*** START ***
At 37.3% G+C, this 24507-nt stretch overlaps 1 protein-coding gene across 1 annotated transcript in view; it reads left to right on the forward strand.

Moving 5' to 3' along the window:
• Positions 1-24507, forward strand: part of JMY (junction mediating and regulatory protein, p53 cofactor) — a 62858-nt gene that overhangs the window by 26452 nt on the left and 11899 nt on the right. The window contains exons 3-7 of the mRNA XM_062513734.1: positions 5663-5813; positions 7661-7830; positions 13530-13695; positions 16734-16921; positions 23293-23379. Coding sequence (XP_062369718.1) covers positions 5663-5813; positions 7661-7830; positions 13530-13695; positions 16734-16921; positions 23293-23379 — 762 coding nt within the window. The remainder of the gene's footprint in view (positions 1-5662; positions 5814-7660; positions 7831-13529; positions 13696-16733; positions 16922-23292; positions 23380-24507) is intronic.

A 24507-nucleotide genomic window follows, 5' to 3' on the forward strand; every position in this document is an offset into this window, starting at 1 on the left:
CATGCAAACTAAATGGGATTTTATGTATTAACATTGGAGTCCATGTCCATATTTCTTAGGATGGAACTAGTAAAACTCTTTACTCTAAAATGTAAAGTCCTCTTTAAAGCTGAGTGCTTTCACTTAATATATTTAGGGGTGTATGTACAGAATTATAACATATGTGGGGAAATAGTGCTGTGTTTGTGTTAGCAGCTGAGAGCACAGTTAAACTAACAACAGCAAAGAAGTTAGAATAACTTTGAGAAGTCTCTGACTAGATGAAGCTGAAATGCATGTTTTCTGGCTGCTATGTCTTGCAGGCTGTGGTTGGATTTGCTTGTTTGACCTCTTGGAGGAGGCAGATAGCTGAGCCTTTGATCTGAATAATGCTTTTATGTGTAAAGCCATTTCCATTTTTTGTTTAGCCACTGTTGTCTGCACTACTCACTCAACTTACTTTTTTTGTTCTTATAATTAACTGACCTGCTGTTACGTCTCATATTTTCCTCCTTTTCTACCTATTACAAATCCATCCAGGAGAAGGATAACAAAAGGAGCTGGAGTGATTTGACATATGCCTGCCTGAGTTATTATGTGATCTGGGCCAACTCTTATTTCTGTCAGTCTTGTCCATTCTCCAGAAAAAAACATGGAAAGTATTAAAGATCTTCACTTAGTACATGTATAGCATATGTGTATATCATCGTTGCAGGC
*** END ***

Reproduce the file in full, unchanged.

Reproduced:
At 37.3% G+C, this 24507-nt stretch overlaps 1 protein-coding gene across 1 annotated transcript in view; it reads left to right on the forward strand.

Moving 5' to 3' along the window:
• Positions 1-24507, forward strand: part of JMY (junction mediating and regulatory protein, p53 cofactor) — a 62858-nt gene that overhangs the window by 26452 nt on the left and 11899 nt on the right. The window contains exons 3-7 of the mRNA XM_062513734.1: positions 5663-5813; positions 7661-7830; positions 13530-13695; positions 16734-16921; positions 23293-23379. Coding sequence (XP_062369718.1) covers positions 5663-5813; positions 7661-7830; positions 13530-13695; positions 16734-16921; positions 23293-23379 — 762 coding nt within the window. The remainder of the gene's footprint in view (positions 1-5662; positions 5814-7660; positions 7831-13529; positions 13696-16733; positions 16922-23292; positions 23380-24507) is intronic.

A 24507-nucleotide genomic window follows, 5' to 3' on the forward strand; every position in this document is an offset into this window, starting at 1 on the left:
CATGCAAACTAAATGGGATTTTATGTATTAACATTGGAGTCCATGTCCATATTTCTTAGGATGGAACTAGTAAAACTCTTTACTCTAAAATGTAAAGTCCTCTTTAAAGCTGAGTGCTTTCACTTAATATATTTAGGGGTGTATGTACAGAATTATAACATATGTGGGGAAATAGTGCTGTGTTTGTGTTAGCAGCTGAGAGCACAGTTAAACTAACAACAGCAAAGAAGTTAGAATAACTTTGAGAAGTCTCTGACTAGATGAAGCTGAAATGCATGTTTTCTGGCTGCTATGTCTTGCAGGCTGTGGTTGGATTTGCTTGTTTGACCTCTTGGAGGAGGCAGATAGCTGAGCCTTTGATCTGAATAATGCTTTTATGTGTAAAGCCATTTCCATTTTTTGTTTAGCCACTGTTGTCTGCACTACTCACTCAACTTACTTTTTTTGTTCTTATAATTAACTGACCTGCTGTTACGTCTCATATTTTCCTCCTTTTCTACCTATTACAAATCCATCCAGGAGAAGGATAACAAAAGGAGCTGGAGTGATTTGACATATGCCTGCCTGAGTTATTATGTGATCTGGGCCAACTCTTATTTCTGTCAGTCTTGTCCATTCTCCAGAAAAAAACATGGAAAGTATTAAAGATCTTCACTTAGTACATGTATAGCATATGTGTATATCATCGTTGCAGGC